- Saudi Arabia’s “sportswashing” in the Andy Ruiz Jr. vs. Anthony Joshua fight isn’t the event’s only controversy.
- The fight is also littered with athletes who have used performance-enhancing drugs (PEDs) in the past.
- The Clash on the Dunes takes place on Saturday, December 7 in Diriyah, Saudi Arabia, and four of the athletes competing have a history of testing positive for PEDs.
- Boxing promoter Eddie Hearn told Business Insider last week that it is a widespread problem in the heavyweight division.
- Hearn acknowledged he might have a responsibility as a promoter to ensure the safety of competitors.
- However, there is hardly anyone around to actually enforce any rules.
- Visit Business Insider’s homepage for more stories.
Andy Ruiz Jr. and Anthony Joshua’s rematch is an event littered with athletes who have tested positive for performance-enhancing drugs (PEDs) in the past, and the promoter says it’s a widespread heavyweight problem.
Saturday’s showdown is hardly bereft of controversy. Business Insider previously reported that the $US100 million Ruiz Jr. and Joshua fight “is masking a darker truth” in Saudi Arabia, and that boxing is burying its head in the sand by failing to use its platform to speak about the various human rights abuses in the country.
Amnesty International even called the event “sportswashing,” or “an effort to ‘reposition’ the very damaged Saudi brand though the reflected glamour, excitement, and prestige of top-tier sport.”
But “sportswashing” is not the only problem with the show.
There are seven scheduled fights to take place at the Clash on the Dunes event in Diriyah, Saudi Arabia, on Saturday, December 7. Five of those fights are heavyweight bouts. Of the 10 heavyweights competing on the card, four have a history of testing positive for PEDs.
Here they are:
- Mariusz Wach tested positive for an anabolic steroid in 2012 and stanozolol in 2015.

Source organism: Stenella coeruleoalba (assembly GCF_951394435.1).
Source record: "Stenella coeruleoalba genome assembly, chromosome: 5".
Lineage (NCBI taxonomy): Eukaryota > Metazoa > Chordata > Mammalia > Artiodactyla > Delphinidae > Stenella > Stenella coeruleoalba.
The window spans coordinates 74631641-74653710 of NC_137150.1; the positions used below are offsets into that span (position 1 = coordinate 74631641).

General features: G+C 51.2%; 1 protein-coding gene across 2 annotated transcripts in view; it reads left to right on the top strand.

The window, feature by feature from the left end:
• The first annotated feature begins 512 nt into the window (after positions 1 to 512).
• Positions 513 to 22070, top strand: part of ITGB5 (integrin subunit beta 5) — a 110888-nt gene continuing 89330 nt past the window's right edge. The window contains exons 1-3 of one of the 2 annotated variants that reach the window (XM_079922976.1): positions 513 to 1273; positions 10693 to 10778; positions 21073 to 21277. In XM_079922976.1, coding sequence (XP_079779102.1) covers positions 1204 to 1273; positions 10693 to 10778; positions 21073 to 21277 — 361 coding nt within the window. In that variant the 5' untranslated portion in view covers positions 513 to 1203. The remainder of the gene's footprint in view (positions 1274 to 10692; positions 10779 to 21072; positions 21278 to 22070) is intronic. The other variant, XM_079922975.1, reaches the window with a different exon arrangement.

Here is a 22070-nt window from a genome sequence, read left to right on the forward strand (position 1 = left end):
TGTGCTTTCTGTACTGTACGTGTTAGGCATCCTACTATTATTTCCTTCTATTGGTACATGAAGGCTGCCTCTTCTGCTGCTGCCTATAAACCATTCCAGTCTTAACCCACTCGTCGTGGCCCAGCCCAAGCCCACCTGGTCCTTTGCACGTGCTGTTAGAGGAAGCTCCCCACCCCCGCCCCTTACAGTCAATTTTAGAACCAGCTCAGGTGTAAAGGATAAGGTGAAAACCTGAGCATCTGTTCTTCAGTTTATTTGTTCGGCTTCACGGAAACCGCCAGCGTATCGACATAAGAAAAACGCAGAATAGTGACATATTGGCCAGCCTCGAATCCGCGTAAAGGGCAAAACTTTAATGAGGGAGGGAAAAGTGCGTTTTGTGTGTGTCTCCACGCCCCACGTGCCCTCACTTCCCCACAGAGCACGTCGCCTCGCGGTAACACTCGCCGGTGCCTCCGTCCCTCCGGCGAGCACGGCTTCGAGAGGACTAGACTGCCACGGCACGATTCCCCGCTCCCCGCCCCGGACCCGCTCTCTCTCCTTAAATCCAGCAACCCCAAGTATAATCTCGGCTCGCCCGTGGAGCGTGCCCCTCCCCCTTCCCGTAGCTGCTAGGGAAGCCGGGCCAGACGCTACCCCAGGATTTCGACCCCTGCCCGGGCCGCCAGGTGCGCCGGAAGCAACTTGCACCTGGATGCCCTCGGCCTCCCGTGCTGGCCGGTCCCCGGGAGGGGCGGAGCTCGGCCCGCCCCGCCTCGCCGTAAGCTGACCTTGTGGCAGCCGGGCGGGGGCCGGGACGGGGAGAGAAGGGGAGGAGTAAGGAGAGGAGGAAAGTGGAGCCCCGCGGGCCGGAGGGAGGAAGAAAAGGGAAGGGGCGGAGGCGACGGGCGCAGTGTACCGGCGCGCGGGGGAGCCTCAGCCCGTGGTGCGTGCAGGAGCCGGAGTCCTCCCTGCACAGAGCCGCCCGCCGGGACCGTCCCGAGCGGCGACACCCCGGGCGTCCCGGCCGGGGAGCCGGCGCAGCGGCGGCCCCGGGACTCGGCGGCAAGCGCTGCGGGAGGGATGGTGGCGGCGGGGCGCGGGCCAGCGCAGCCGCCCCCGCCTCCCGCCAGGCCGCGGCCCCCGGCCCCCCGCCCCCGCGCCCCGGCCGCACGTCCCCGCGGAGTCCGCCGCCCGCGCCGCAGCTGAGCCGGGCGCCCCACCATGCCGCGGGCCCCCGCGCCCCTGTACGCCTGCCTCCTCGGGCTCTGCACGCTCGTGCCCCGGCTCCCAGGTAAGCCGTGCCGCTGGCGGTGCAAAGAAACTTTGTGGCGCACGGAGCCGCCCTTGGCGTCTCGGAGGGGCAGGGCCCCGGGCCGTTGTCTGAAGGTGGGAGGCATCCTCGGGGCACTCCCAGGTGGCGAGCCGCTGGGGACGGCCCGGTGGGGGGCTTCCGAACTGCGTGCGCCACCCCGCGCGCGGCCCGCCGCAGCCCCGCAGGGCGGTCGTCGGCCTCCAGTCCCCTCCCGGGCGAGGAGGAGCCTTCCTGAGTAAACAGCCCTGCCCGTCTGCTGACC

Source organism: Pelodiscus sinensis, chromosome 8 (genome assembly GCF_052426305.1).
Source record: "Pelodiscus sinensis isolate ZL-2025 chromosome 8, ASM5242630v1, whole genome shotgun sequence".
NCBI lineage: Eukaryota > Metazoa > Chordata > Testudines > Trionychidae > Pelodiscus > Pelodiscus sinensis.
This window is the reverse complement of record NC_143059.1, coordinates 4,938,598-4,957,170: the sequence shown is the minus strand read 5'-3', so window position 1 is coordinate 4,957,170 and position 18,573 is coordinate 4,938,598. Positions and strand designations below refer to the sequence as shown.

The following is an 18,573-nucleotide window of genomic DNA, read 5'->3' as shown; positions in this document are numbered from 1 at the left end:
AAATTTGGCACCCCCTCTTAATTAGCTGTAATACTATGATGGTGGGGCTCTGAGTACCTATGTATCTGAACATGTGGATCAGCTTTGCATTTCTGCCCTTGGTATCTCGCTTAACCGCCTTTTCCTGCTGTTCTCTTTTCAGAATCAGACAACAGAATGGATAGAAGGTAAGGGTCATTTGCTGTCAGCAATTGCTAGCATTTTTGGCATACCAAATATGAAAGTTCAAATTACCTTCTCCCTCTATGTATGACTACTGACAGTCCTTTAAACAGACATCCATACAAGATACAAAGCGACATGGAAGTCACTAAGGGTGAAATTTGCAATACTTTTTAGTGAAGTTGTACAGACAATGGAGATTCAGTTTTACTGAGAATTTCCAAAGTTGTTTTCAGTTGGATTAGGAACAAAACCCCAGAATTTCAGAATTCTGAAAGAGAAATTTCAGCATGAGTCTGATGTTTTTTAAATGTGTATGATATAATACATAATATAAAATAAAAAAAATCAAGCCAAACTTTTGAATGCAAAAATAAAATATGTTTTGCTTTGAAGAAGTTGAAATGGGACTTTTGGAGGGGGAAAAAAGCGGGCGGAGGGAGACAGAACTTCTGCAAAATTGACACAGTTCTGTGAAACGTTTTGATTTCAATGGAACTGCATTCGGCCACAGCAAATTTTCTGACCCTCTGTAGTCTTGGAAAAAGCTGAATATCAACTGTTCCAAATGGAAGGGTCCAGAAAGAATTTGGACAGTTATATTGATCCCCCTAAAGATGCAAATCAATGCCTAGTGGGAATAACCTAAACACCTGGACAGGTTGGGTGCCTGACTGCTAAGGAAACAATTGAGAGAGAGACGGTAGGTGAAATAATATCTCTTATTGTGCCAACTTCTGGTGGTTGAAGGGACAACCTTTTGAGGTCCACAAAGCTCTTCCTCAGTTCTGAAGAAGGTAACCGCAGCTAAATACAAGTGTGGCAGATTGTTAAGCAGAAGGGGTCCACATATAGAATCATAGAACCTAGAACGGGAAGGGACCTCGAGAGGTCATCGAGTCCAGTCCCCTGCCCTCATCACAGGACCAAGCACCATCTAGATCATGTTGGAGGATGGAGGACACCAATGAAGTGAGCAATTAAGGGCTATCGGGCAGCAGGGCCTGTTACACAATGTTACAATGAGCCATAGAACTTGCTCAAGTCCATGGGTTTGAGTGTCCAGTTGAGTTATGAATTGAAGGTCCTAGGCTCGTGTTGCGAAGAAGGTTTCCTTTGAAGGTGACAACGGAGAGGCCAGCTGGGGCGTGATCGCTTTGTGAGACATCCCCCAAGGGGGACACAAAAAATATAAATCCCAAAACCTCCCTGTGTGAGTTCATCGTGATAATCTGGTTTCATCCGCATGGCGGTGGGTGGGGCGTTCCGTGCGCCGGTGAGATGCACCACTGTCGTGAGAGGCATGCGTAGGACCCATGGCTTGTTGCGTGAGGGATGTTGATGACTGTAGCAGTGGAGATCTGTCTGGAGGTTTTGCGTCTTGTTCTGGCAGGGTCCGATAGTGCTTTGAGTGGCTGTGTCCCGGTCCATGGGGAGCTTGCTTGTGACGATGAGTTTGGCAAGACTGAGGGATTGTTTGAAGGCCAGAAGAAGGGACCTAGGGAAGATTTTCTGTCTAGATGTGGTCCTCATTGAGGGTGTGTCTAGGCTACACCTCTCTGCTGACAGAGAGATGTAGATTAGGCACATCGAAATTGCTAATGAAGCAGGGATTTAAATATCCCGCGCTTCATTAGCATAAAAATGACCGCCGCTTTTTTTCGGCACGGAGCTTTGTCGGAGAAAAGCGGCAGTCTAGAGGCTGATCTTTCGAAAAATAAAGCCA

- Alexander Povetkin tested positive for meldonium, which improves exercise capacity, in 2016.
- Eric Molina tested positive for dexamethasone, a steroid, in 2018.
- Dillian Whyte tested positive for methylhexaneamine in 2012 and for “one or more banned substances” in 2019.
There have also been multiple ring deaths in boxing this year. The most recent, Patrick Day in October, made the boxing promoter Eddie Hearn cry during an interview with the YouTube channel iFL TV.
When Business Insider met Hearn last week to talk about his upcoming show in Saudi Arabia amongst other issues in the sport of boxing, we asked him if, in light of Day’s death, he has a responsibility as a promoter to ensure the health and safety of competitors, and whether recruiting fighters with a proven history of PED abuse jeopardizes that.
He paused for thought.
“Possibly … is the answer,” Hearn said.
Hearn said he risks ridicule if he refuses to work with certain athletes
He then went through Saturday’s four-man list of athletes with a history of failing drugs tests in sport, and downplayed three for alternative reasons.
“Povetkin failed [for] tiny levels of meldonium,” Hearn told us. “Now VADA [Voluntary Anti-Doping Association] is saying they have changed the levels just like they have done for clenbuterol because Mexican fighters were found with the tiniest traces of clenbuterol on the WBC programme.
“WBC and VADA have got together and said we need to raise those levels because you can eat meat, and you saw this with the [Saul] Canelo [Alvarez] thing. It may sound dodgy, but they’re saying, I’m telling you now, if you have a steak in Argentina there’s a good chance you’ll get a trace level of clenbuterol, so they have upped those levels as well.”
On Molina, who lost in the third round to Joshua in 2016 then failed a drugs test, Hearn said he was suspended from fighting in the UK for a two-year period.
The UKAD suspension, issued in May 2018, retroactively began almost a year before, in October 2017, and ran to October 2019, but during this period Molina fought twice in the US. The suspension was toothless. It did not prevent Molina from participating in sport globally.
On Whyte, Hearn said: “Dillian is cleared [to fight] and again, still more to come on that, but let’s see how that one plays out because I believe he’s totally innocent.”
And finally on Wach, he said: “Funnily enough, I didn’t even know about Mariusz Wach.”